Lest yesterday’s post about the UW Dairy Cattle Center open house lead you to think that I frown on the university’s entire dairy program, I thought today I’d share some info from the Wisconsin Center for Dairy Research’s latest newsletter. Bénédicte Coudé and Professor Emeritus Bill Wendorff provide details on the safe use of wooden boards in cheesemaking:
Wooden boards have been used for many years in most traditional cheesemaking countries as a shelving mechanism for aging cheese. In France, more than 300,000 tons of cheese are ripened on wooden boards each year (Meyer, 2005). Most artisan cheesemakers feel that wooden shelves favor cheese rind development and improve the organoleptic qualities of aged cheeses thanks to the formation of a biofilm on the wood surface.
Take a look at an uncut wheel of Camembert, wrapped in its bloomy white jacket. All that luscious rind—the best part to many people—is made of microbes; the cheese itself begins a few millimeters under the surface. The entire outer crust is actually a colony of organisms, sealing the paste away from pathogens and contributing its own unique flavors to the finished product.
The technical term for this community is biofilm, a web of interconnected microbes that rely on each other to create their own environment, like a coral reef. Biofilms are found everywhere that microbes settle, from a slippery river rock to the lining of your stomach….
But biofilms aren’t just masses of microbes; they’re organized. Individual cells constantly send out and measure chemical signals in a process called quorum sensing. When the bacterium or fungus detects enough of its own kind (or enough other species) in the area, the cells switch from acting as individuals to acting as part of a community of connected organisms.
By knitting themselves together with strands of protein and sugars, the microbes become much tougher. While this is a problem with pathogenic microbes, which become harder to control with chemicals or antibiotics, cheesemakers take advantage of biofilm’s toughness by cultivating edible versions that resist the growth of undesirable bacteria and mold, while regulating the flow of gas and moisture into and out of the cheese paste.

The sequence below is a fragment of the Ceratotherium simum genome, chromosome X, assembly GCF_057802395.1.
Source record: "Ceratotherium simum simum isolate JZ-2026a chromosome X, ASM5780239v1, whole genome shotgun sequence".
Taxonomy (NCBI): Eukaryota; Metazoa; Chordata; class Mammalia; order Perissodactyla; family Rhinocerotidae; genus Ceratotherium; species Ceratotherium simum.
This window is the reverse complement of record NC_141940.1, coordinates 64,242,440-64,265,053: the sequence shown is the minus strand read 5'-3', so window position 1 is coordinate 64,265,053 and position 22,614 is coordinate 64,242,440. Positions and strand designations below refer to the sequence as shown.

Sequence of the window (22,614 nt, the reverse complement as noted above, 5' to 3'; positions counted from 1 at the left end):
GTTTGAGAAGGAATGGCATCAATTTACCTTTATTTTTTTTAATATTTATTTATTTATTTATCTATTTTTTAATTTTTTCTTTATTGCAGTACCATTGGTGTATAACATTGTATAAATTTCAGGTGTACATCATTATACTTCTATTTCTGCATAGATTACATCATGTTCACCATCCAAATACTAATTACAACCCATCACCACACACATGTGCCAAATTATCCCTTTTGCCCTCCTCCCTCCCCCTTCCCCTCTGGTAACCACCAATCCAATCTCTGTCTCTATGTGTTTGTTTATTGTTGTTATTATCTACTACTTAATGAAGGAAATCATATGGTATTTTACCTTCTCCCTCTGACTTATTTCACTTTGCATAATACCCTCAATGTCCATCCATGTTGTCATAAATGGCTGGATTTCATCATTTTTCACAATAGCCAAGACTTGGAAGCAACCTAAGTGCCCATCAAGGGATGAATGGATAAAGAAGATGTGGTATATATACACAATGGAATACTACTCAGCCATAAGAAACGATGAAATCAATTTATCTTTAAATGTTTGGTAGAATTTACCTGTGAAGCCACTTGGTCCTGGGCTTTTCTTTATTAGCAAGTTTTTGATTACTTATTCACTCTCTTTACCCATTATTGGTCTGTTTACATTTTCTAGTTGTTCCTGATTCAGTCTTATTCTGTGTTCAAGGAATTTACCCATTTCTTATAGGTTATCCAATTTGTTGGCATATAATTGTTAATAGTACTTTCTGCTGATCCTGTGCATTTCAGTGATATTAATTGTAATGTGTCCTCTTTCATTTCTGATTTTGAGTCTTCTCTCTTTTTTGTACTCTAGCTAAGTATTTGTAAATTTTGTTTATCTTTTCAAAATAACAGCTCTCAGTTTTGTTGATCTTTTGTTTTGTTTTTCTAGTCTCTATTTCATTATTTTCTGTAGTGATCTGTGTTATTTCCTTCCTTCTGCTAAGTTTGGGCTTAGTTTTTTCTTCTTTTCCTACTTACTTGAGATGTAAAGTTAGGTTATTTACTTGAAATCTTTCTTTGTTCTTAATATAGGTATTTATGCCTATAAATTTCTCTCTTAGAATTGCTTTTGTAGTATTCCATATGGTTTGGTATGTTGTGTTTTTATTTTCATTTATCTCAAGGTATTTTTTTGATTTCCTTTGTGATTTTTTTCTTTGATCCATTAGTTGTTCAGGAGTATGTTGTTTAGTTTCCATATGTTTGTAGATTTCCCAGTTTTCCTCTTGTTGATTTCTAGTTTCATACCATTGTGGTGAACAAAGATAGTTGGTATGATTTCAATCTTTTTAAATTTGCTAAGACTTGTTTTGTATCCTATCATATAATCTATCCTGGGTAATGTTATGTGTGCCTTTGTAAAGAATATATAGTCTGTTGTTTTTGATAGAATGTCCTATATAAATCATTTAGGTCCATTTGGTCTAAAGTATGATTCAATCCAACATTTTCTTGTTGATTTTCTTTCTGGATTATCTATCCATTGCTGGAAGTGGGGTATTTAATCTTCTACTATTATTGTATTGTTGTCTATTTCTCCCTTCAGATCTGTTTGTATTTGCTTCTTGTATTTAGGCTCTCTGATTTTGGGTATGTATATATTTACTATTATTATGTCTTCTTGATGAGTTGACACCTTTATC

But is it this wood-riding biofilm safe? Yep, if the right steps are taken. Coudé and Wendorff conclude that
considering the beneficial effects of wood boards on cheese ripening and rind formation, the use of wood boards does not seem to present any danger of contamination by pathogenic bacteria as long as a thorough cleaning procedure is followed.
Want all the fascinating technical details? You can find their article on pages 8 and 9 of this PDF.
Finally, to see an award-winning cheesemaker at work, aging his much-sought-after cheeses on wooden boards (and even wrapped in spruce bark), check out the episode of Wisconsin Foodie that features Andy Hatch of Uplands Cheese. (Hatch also happens to be a dairy science alum of UW-Madison.) Enjoy the whole program if you’ve got time, or skip ahead to catch a couple minutes starting at time mark 10:11.
Late last week, the great Wisconsin Public Radio feature “Wisconsin Life” focused on the wonderful Kickapoo Coffee.
As I’ve mentioned many times before, it’s our house coffee thanks to their commitment to fair trade, sustainable (and usually organic) growing practices, and delicious, impeccably roasted beans. The Kickapoo segment on WPR reminded me once again just how much I love the Kickapoo crew. J and I are going to have to make the trip to Viroqua sometime for one of their monthly public cuppings.
Then, watch the episode of Wisconsin Foodie from Wisconsin Public Television that features Kickapoo.
The winners of the second annual Good Food Awards were recently announced. In case you haven’t heard of the national competition, here’s how it’s described at their website: “For a long time, certifications for responsible food production and awards for superior taste have remained distinct—one honors social and environmental responsibility, while the other celebrates flavor. The Good Food Awards recognize that truly good food—the kind that brings people together and builds strong, healthy communities—contains all of these ingredients. We take a comprehensive view, honoring people who make food that is delicious, respectful of the environment, and connected to communities and cultural traditions.”
This year’s winners include four of Wisconsin’s own: Kickapoo Coffee (of Viroqua) for their Organic Biloya Yirgacheffe; Uplands Cheese (of Dodgeville) for their Pleasant Ridge Reserve; Death’s Door Spirits (of Middleton) for their white whiskey; and Spirit Creek Farm (of Bayfield) for their curtido, a Latin-American inspired sauerkraut.
To celebrate the winners, enjoy the video below from Wisconsin Public Television’s “Wisconsin Foodie,” which features Andrew and Jennifer Sauter Sargent of Spirit Creek. You won’t get to see them make kim chi, but you will get to see their farm and hear about their food philosophy. (As with just about everything from Wisconsin Foodie, it’s a nicely produced piece.)